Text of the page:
In other words, anybody with a halfway decent job is paying at, or near, the maximum tax rate. Guess the party’s over in Greece.
Athens passed new tax increases to boost revenue by US$3 billion to keep in line with previous commitments to creditors. The new measures limit family benefits and force the middle class to pay over 40 per cent of their annual salary in taxes.
Greek’s Conservative-led coalition has passed the new tax increases to middle and high-income earners, self-employed and businesses.
The new law increases the amount of income tax paid by those earning more than US$26,000 a year, limits tax benefits for having children, revokes tax breaks for farmers and increases corporate tax to 26 per cent from 20 per cent.
It also increased top income tax rate to 42 per cent from 40 per cent for Greeks earning more than US$56,000 a year, which is the higher-end of middle class average in Greece.
The new law was part of an overall package approved past November in order to qualify Greece for more bailouts in the future. It aims to save Greece up to US$3 billion in 2013.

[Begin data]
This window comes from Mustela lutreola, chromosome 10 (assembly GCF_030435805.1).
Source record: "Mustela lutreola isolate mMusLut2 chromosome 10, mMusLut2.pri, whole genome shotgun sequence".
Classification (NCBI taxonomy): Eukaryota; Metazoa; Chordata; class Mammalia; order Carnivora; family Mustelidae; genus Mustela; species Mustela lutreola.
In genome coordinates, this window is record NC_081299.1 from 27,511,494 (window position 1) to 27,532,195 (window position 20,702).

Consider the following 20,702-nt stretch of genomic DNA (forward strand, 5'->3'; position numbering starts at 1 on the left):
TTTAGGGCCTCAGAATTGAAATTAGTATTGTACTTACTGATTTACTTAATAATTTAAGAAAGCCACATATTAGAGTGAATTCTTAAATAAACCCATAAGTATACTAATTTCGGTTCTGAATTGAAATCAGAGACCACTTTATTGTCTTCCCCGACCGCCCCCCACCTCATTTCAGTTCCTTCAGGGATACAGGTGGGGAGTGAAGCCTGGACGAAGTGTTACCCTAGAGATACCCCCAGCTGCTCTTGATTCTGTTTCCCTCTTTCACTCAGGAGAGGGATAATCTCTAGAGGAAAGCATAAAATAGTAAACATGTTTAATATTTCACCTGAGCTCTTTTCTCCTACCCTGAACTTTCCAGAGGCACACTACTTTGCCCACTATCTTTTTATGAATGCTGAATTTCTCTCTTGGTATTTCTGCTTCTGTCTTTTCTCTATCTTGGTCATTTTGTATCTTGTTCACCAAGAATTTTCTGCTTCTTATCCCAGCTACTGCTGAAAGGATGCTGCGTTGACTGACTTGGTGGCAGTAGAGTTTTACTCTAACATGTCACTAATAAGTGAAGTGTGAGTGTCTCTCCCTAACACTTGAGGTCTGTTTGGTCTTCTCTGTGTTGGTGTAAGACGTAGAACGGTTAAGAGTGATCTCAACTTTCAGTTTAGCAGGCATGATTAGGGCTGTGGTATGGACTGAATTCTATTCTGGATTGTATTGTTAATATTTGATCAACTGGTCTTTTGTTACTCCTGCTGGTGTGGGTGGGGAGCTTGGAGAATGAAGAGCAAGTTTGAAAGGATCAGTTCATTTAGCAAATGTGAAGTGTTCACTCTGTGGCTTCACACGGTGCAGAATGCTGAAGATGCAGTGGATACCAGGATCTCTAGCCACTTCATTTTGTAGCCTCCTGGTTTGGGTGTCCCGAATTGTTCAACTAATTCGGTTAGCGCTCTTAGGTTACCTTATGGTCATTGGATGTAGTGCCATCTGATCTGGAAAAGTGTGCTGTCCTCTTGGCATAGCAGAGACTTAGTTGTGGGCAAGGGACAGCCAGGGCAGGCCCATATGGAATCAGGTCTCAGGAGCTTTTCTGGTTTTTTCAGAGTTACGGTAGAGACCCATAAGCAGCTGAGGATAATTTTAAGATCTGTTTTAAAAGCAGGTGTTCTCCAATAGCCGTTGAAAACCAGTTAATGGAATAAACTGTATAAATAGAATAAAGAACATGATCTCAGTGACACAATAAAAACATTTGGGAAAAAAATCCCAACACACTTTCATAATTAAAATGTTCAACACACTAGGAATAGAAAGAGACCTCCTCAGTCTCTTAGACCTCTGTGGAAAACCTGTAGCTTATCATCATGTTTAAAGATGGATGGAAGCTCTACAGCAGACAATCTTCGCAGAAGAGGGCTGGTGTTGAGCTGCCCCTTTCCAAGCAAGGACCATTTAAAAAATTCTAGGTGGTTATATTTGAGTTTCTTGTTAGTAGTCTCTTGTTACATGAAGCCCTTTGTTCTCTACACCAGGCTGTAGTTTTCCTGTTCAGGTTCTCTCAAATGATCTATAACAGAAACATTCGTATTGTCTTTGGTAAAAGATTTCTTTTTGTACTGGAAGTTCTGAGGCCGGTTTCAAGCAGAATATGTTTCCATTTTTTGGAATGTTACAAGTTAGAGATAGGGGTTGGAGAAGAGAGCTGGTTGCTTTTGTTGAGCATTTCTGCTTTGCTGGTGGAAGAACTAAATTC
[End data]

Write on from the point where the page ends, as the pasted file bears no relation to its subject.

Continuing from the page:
If the new tax changes would not have been passed, then Greece would not qualify for more bailout money to be transferred and the nation would have fallen short of paying its own bills.
That’s the way Greece ... Tax The Rich™ - anyone earning more than $56K per year.
Coming soon to a neo-Turd World dictatorship near you!
So now that they’re going to tax their people naked to pay their way out of debt, that step towards austerity lets them get even more money lent to them, so that they get deeper in debt. Yeah, that makes sense. Uh huh.
Just last month Greece has received another US$45.5 billion in frozen loans and now with the passage of the new tax bill it is on track to get another US$19.9 billion in the next few months.
But it’s been a free ride over there for ages, and it’s time somebody has to pay the piper
Trying to hold control of the economy at the end of 2012 Greece adopted a 2013 budget that involves 9.4 billion euro of spending cuts, mainly in state wages, pensions and benefits, all of which have already been significantly reduced over the past two years.
Tough austerity measures have also led to a drastic surge of unemployment – in September 2012 it reached a record 26 per cent, which is one of the lowest levels amongst the EU nations.
Oops. Yup, the party’s over. But I think they meant to write “highest” instead - the EU27 is at 10.7.
They really don’t have much of a choice Drew so why the angst? Its Tuesday and Wimpy needs his hamburger.
Rich they do have a choice. They could tell the EU to poke their failed currency up their arse and go back to the Drachma but they wont. People in Greece and all over Europe have become babies and are scared to grow into adults.
Previous entry: weekend color